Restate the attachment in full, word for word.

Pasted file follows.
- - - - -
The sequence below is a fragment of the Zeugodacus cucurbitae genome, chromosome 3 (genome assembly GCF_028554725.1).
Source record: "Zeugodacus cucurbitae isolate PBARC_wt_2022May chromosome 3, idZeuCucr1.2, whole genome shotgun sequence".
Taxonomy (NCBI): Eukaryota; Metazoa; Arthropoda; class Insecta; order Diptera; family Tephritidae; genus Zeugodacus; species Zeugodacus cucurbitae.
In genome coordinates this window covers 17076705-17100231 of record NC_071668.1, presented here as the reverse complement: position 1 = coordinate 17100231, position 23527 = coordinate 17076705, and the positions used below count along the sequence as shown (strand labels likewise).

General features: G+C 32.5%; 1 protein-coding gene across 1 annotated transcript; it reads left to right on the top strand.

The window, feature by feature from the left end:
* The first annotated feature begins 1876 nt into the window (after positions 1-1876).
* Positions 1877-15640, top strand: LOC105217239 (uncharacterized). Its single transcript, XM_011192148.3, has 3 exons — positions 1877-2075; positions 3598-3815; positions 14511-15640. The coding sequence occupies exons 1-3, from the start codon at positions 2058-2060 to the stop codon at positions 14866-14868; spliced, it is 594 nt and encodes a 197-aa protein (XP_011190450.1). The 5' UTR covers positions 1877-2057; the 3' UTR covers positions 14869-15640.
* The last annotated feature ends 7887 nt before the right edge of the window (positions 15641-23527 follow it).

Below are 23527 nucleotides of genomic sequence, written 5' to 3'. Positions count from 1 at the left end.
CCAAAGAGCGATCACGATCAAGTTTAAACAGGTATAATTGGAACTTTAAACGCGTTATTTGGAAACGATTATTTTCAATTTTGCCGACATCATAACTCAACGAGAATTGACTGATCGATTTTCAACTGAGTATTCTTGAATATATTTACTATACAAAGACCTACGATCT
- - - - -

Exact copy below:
The sequence below is a fragment of the Zeugodacus cucurbitae genome, chromosome 3 (genome assembly GCF_028554725.1).
Source record: "Zeugodacus cucurbitae isolate PBARC_wt_2022May chromosome 3, idZeuCucr1.2, whole genome shotgun sequence".
Taxonomy (NCBI): Eukaryota; Metazoa; Arthropoda; class Insecta; order Diptera; family Tephritidae; genus Zeugodacus; species Zeugodacus cucurbitae.
In genome coordinates this window covers 17076705-17100231 of record NC_071668.1, presented here as the reverse complement: position 1 = coordinate 17100231, position 23527 = coordinate 17076705, and the positions used below count along the sequence as shown (strand labels likewise).

General features: G+C 32.5%; 1 protein-coding gene across 1 annotated transcript; it reads left to right on the top strand.

The window, feature by feature from the left end:
* The first annotated feature begins 1876 nt into the window (after positions 1-1876).
* Positions 1877-15640, top strand: LOC105217239 (uncharacterized). Its single transcript, XM_011192148.3, has 3 exons — positions 1877-2075; positions 3598-3815; positions 14511-15640. The coding sequence occupies exons 1-3, from the start codon at positions 2058-2060 to the stop codon at positions 14866-14868; spliced, it is 594 nt and encodes a 197-aa protein (XP_011190450.1). The 5' UTR covers positions 1877-2057; the 3' UTR covers positions 14869-15640.
* The last annotated feature ends 7887 nt before the right edge of the window (positions 15641-23527 follow it).

Below are 23527 nucleotides of genomic sequence, written 5' to 3'. Positions count from 1 at the left end.
CCAAAGAGCGATCACGATCAAGTTTAAACAGGTATAATTGGAACTTTAAACGCGTTATTTGGAAACGATTATTTTCAATTTTGCCGACATCATAACTCAACGAGAATTGACTGATCGATTTTCAACTGAGTATTCTTGAATATATTTACTATACAAAGACCTACGATCT